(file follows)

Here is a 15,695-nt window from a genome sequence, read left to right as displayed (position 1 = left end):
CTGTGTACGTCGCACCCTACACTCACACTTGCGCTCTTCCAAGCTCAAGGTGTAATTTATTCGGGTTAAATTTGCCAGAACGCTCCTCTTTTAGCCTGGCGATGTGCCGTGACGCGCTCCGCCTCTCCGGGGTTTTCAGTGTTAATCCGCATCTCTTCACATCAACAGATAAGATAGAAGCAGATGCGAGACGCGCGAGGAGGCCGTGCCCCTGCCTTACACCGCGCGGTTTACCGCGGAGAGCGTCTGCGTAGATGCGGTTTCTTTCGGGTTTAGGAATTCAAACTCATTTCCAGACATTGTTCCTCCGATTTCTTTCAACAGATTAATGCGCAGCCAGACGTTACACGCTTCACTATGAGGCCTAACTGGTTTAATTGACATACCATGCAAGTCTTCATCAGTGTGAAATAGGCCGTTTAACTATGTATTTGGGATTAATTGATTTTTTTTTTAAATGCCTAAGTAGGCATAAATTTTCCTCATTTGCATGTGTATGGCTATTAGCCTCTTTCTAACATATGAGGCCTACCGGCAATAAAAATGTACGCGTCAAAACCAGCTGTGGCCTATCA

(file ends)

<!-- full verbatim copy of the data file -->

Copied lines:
Here is a 15,695-nt window from a genome sequence, read left to right as displayed (position 1 = left end):
CTGTGTACGTCGCACCCTACACTCACACTTGCGCTCTTCCAAGCTCAAGGTGTAATTTATTCGGGTTAAATTTGCCAGAACGCTCCTCTTTTAGCCTGGCGATGTGCCGTGACGCGCTCCGCCTCTCCGGGGTTTTCAGTGTTAATCCGCATCTCTTCACATCAACAGATAAGATAGAAGCAGATGCGAGACGCGCGAGGAGGCCGTGCCCCTGCCTTACACCGCGCGGTTTACCGCGGAGAGCGTCTGCGTAGATGCGGTTTCTTTCGGGTTTAGGAATTCAAACTCATTTCCAGACATTGTTCCTCCGATTTCTTTCAACAGATTAATGCGCAGCCAGACGTTACACGCTTCACTATGAGGCCTAACTGGTTTAATTGACATACCATGCAAGTCTTCATCAGTGTGAAATAGGCCGTTTAACTATGTATTTGGGATTAATTGATTTTTTTTTTAAATGCCTAAGTAGGCATAAATTTTCCTCATTTGCATGTGTATGGCTATTAGCCTCTTTCTAACATATGAGGCCTACCGGCAATAAAAATGTACGCGTCAAAACCAGCTGTGGCCTATCA